Of course, all month long will be dedicated to baking, crafting, and knitting as we prepare for the holidays. After this month, we will get back to tackling the organizing and caring for our homes after the holiday aftermath.

For now, I am looking forward to reveling in a lot of one on one time with my glue gun and baking in the kitchen with you.

Let’s get crafting!

36 Handmade Gift Ideas

1. Knitted Anthropologie-Inspired Scarflet
2. Coffee Filter Wreaths
3. Close to My Heart Barrette
4. Honey Nut Granola
5. Treasure Chests (For a Boy or Girl)
6. Yarn Wreath For All Seasons
7. Cinnamon Delight Bread
8. Cabled Knitted Headband
9. Personalized CD
10 Light Banana Oat Bread
11. Waffle Stitch Fingerless Gloves
12. Peppermint Syrup (for Homemade Peppermint Mochas)
13. Dark Chocolate & Sea Salt Brownies
14. Gap-Tastic Cowl
15. Hot Cocoa Mix
16. Knitted Dishcloths (Part One)
17. Knitted Ruffled Scarf
18. Knitted Dishcloths (Part Two)
19. Oreo Biscotti
20. Movie Lover’s Gift Basket
21. Hand Painted Mugs (DIY Painted Pottery Day)
22. Spiced Pumpkin Bread
23. Vanilla Scented Granola
24. Gorgeous Gathered Scarfs
25. Merci Scarf
26. Photo Journals With a Unique Spin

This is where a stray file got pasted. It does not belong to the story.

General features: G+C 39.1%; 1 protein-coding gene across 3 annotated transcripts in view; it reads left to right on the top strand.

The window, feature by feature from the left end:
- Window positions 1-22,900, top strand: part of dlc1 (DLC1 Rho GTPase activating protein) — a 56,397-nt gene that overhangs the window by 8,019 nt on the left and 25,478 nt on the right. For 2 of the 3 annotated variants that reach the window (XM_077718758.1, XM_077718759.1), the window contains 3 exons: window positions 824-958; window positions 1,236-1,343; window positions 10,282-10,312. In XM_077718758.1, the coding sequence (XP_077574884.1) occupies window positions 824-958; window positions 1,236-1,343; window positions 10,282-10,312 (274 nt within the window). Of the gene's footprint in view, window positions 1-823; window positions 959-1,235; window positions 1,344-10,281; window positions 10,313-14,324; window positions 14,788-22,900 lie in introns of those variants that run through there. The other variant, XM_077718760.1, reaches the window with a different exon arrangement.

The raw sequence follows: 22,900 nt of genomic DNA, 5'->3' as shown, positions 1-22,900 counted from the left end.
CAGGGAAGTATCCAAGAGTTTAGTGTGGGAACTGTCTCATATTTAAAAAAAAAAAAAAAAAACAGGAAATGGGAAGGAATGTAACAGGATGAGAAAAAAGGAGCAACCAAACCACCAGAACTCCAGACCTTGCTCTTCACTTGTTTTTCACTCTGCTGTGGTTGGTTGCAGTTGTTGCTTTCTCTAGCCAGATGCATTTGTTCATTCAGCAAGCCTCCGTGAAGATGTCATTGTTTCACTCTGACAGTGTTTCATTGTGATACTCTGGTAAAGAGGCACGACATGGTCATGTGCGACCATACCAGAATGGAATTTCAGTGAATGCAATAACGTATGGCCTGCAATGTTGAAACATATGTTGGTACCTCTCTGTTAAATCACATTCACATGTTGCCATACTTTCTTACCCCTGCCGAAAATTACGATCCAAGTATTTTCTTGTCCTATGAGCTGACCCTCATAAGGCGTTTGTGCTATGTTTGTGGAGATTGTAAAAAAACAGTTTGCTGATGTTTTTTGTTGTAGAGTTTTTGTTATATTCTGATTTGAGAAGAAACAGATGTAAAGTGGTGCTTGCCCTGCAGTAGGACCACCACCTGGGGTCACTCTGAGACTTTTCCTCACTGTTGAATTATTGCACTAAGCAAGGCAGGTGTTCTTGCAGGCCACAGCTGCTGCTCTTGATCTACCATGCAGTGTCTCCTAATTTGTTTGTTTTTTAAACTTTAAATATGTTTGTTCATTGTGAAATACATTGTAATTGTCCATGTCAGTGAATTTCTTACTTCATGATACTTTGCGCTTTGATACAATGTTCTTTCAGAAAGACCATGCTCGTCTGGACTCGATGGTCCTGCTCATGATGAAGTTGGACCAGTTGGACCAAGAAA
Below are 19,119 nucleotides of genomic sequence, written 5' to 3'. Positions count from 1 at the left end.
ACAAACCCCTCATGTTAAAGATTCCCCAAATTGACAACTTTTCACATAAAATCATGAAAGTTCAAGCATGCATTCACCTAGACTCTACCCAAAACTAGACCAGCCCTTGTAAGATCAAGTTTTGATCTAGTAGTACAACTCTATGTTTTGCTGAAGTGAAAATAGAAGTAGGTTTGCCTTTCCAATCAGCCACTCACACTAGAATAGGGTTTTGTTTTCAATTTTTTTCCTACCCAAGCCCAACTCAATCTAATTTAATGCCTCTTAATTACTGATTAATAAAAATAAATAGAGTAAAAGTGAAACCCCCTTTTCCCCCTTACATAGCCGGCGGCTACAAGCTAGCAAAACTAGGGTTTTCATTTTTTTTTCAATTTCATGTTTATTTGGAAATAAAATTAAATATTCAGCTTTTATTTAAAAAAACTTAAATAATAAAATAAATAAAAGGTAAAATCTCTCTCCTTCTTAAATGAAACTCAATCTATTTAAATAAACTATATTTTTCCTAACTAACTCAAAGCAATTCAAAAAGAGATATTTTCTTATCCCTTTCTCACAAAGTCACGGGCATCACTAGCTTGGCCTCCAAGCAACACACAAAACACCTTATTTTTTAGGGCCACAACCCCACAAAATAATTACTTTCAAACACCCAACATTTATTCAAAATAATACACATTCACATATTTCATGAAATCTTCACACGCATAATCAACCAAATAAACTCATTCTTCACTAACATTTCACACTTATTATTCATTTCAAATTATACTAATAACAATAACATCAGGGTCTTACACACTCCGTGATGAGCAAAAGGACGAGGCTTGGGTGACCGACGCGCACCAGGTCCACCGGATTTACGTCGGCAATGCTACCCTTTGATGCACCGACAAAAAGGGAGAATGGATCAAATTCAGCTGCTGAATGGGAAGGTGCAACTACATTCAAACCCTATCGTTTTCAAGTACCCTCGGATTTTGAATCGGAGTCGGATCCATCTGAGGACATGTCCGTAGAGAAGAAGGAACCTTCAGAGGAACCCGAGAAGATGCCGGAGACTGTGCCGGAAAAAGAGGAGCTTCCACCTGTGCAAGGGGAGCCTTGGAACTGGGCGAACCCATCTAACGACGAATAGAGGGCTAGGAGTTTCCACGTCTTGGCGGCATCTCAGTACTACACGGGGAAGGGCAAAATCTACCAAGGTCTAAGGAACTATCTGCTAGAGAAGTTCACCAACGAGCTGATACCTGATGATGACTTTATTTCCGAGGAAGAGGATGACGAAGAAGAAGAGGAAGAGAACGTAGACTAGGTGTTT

27. Vanilla Chai Mix
28. Shades of Gray Knitted Headband
29. Yarn Ball Wreaths
30. Cozy Knitted Fingerless Gloves
31. Oatmeal Cookes & Milk Bath Soak
32. Stretchy Ribbon Bookmarks
33. Rolled Rosette Rings
34. Snickerdoodle Biscotti
35. Candy Cane Bath Salts
36. Knitted Prayer Shawls

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All Knitted Up: GAP-Tastic Cowl

Tuesday, October 25th, 2011

gap-tastic_cowl_2

Last year was the year of the Ruffled Scarf for my scarf knitting. This year I wanted to try my hand at my first eternity scarf to keep me warm. I had asked for these super long circular needles last year for Christmas for my baby blankets and specifically to make an eternity scarf, but never got around to it with all of the other knitting projects on my needles.

I got the urge to crank this out after seeing this fun, free pattern on Ravelry. I happened to have two balls of chunky gray yarn in my growing stash of yarn (to which I must now sit upon to shut the tote in our basement, almost like a really scary yarn Jack-in-the-Box) and I thought I would put it to work.

I could not be more pleased with how this turned out, if I tried. It is the perfect accessory with your favorite fall coat and I spent less than $10 to create this Gap scarf knock-off.

Fall-Tastic Cowl

Pattern: GAP-Tastic Cowl (available as a free Ravelry download with your free Ravelry membership)

Needle Size: US  13 (40″ circulars work well for this project)

Yarn: Lion Brand Hometown USA in Dallas Gray (2 balls, purchased at Walmart)

Notes: This pattern is the perfect pattern to tackle while catching up on your favorite shows since it is a mindless seed stitch pattern.

I made my cowl 7” wide and cast on 111 stitches for this cowl. I had only a tiny bit of yarn leftover so I would think if you did the pattern as directed that you may need three skeins.

This cowl will loop three times when worn around my neck. Due to the bulk of the chunky yarn, I don’t think you need more than 7” width if you are planning to wear it snugly around your neck.